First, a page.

Aesthetic Realism is a cult

  Who they are, how they operate • Written by former members

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Letter to the editor promoting AR's "gay cure"

by Michael Bluejay

The Aesthetic Realists sent untold numbers of letters to the media trying to promote their supposed gay cure.  In reality, they were stumping for Aesthetic Realism itself; the gay cure was just the bait with which they tried to attract interest to the cult.  (They stopped trying to convert gays around 1990, not because they decided it was wrong, but rather because they were being increasingly hassled by gay rights protesters, and because so many of the "cured" had reverted to gay life that they couldn't really talk up their cure with a straight face any more.)

Below is an example of the kinds of letters that AR used to send to the press.  Make no mistake, to this day  they still flood the media with letters to the editor promoting Aesthetic Realism, they just don't mention the gay cure any more.


Omni magazine, June 1982, p. 5 (source)

Omni's article "Gay Origins" has perpetrated a lie.
    I met Aesthetic Realism by chance in 1974.  After much critical inquiry, I found it to hold truths about the way the mind works in a way that psychology could not.  Aesthetic Realism describes the self accurately in showing how one's deepest hope is to be fair to the world and how the desire for contempt interferes with it.  (In the film Yes, We Have Changed, Aesthetic Realism's founder Eli Siegel's first lesson is "Get rid of your contempt for people and you will get rid of one of the chief ingrediens of homosexuality.")  This knowledge benefited my life tremendously.  Judith Hooper misrepresents Aesthetic Realism and the people who study it.
   The power and logic of Aesthetic Realism can make emotional and organic changes in people.
         Pamela Goren
         New York, N.Y.

Comments:

  1. Her citation of AR's film about their gay cure Yes, We Have Changed might be more compelling if the ARists hadn't hurriedly edited out one of its subjects from the film after they found he'd reverted to having gay sex.
  2. Notice how she lunges for the word "lie" in the very first sentence.  For decades, when anyone has been critical of Aesthetic Realism, the Aesthetic Realists scream "Liar!"
  3. My policy is to anonymize names when the writer is ex-AR (i.e., those who woke up and are no longer apologists for Aesthetic Realism).  I left Ms. Goren's name as she's stil an AR supporter, as evidenced by her piece on AR's ironically-named "Countering the Lies" website.  (There's that word "lie" again.)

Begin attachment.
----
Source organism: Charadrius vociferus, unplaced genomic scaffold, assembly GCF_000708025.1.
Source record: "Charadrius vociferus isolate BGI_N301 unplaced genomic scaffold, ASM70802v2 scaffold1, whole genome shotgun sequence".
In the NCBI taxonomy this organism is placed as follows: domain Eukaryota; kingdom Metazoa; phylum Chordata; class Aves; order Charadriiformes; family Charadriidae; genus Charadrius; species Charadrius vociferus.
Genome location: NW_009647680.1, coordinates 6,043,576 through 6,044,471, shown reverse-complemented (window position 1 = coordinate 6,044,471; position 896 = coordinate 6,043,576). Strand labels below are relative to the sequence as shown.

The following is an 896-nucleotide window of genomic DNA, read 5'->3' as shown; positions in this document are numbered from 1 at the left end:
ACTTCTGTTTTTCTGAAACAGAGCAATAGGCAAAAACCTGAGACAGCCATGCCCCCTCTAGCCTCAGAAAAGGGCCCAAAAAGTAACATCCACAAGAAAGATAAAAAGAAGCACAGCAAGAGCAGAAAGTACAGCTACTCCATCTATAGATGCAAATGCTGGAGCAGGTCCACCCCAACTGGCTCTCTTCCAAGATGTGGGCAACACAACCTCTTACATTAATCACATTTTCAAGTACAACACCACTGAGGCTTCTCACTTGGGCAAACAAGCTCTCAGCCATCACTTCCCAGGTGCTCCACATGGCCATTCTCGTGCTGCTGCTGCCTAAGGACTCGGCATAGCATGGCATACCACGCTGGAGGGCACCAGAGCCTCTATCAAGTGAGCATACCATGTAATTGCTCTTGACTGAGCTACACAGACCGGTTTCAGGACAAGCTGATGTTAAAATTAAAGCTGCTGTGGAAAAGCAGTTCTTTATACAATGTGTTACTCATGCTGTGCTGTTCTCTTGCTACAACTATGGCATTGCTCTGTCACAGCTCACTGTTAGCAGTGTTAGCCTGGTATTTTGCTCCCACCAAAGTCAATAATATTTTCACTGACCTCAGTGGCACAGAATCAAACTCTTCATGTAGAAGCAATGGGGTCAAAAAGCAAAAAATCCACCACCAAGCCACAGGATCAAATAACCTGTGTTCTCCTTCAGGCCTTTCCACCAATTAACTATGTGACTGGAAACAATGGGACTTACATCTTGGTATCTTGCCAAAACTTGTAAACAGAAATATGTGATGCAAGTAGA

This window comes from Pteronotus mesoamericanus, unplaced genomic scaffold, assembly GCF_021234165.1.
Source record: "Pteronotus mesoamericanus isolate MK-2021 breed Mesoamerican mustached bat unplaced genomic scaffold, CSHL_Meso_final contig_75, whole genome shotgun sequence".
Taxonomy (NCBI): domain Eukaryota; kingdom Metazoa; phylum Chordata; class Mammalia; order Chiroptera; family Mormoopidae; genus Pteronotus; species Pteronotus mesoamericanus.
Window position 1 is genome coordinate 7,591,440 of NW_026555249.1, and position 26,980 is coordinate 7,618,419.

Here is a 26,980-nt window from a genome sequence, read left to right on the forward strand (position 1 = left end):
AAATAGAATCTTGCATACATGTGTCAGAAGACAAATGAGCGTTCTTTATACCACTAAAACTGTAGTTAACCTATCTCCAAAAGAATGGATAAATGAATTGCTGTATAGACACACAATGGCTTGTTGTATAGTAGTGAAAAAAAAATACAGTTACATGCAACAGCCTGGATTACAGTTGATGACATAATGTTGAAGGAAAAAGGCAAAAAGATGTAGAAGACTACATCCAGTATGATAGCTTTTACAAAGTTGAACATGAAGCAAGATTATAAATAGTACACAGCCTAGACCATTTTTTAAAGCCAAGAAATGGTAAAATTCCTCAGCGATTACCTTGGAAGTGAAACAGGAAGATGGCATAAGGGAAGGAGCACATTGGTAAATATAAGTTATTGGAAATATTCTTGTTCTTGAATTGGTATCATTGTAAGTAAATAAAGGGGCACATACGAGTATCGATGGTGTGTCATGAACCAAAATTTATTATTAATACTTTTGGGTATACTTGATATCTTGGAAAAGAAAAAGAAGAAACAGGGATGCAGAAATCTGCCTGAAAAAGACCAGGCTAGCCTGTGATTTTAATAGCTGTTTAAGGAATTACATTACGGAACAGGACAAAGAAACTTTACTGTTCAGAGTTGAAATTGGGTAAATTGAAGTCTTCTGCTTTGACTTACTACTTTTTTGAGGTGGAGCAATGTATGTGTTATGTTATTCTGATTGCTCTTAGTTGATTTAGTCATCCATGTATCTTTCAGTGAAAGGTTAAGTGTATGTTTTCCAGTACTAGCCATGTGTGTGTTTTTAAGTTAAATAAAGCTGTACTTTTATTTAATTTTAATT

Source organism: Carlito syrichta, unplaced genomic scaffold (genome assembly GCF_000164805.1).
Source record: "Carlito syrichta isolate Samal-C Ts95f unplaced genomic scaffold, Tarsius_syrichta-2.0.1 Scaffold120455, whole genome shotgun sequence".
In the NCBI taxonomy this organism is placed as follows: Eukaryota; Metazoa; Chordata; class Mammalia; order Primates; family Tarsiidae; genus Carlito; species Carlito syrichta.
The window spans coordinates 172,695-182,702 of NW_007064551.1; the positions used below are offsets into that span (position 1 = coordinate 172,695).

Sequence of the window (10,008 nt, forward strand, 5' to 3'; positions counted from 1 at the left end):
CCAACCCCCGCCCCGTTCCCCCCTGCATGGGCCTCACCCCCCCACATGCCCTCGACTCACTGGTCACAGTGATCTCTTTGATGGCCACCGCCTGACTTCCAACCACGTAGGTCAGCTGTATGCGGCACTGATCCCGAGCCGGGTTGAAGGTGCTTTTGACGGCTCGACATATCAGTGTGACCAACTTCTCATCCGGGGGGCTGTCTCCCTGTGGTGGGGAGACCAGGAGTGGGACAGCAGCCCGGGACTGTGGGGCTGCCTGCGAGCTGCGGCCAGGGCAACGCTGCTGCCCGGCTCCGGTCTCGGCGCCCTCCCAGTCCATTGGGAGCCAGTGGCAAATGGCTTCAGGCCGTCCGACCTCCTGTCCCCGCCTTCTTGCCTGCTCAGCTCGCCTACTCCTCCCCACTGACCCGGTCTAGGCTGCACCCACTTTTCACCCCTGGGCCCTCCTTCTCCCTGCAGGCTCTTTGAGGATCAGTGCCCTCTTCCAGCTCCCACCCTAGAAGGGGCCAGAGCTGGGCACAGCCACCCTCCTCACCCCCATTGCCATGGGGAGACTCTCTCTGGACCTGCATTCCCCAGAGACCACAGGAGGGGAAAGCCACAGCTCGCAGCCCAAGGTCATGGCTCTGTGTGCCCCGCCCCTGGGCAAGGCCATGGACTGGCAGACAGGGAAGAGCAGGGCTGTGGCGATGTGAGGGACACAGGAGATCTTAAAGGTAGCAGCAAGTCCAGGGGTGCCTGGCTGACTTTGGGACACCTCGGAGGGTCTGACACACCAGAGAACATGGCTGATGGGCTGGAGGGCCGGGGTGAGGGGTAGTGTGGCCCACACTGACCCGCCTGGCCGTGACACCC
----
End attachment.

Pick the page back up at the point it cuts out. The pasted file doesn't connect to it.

What's on this site

Cult Aspects

What is Aesthetic Realism?
An explanation about both the AR philosophy and the group that promotes it.

Cult aspects of Aesthetic Realism
Fanatical devotion to the leader, cutting off relations with families who aren't also believers -- it's all here.

AR and Homosexuality
The AR group used to try to "cure" people of being gay. They stopped that in 1990 because high-profile success cases kept deciding they were gay after all and leaving. AR has never said their gay-changing attempts were wrong.

AR's founder killed himself
AR's founder Eli Siegel killed himself, but the AR people have been trying to hide that fact. They can't hide any more, since enough former students have come forward to confirm the truth.

Attempts to recruit schoolchildren
Some AR members are public schoolteachers, and yep, they do try to recruit in the classroom.

How cults recruit new members.
Explains how a rational person can unwittingly get sucked into a cult group.

Mind control tricks
This article explains AR's use of Directed Origination, a classic tool for brainwashing. Also see the article where someone infiltrated the group to learn about their mind control methods.

Five reasons you can't trust an Aesthetic Realist
One reason is that most people who were in AR eventually woke up and got out. See more about this, plus four other reasons.

Lies Aesthetic Realists tell
They say they never saw homosexuality as something to cure. They say the leader didn't kill himself. They say my family left the group when I was an infant. These and more are debunked here.

Hypocrisy of the Aesthetic Realists
It takes some serious brainwashing for the members to not realize that they're guilty of what they accuse others of.

Aesthetic Realism glossary
We explain the real meanings behind the loaded language that AR people use.

AR in their own words

Actual AR advertisment
The AR people spent a third of a million dollars for a double-page ad in the NY Times to tell the world that the press' refusal to cover AR is just as wrong as letting hungry people starve to death.

Ad for the gay cure
AR bought huge ads in major newspapers to trumpet their ability to "fix" gays.

Actual letters from AR people
When a theater critic casually dissed Aesthetic Realism in New York magazine, the AR people responded with hundreds of angry letters, calling the article "a crime against humanity".

Actual internal meeting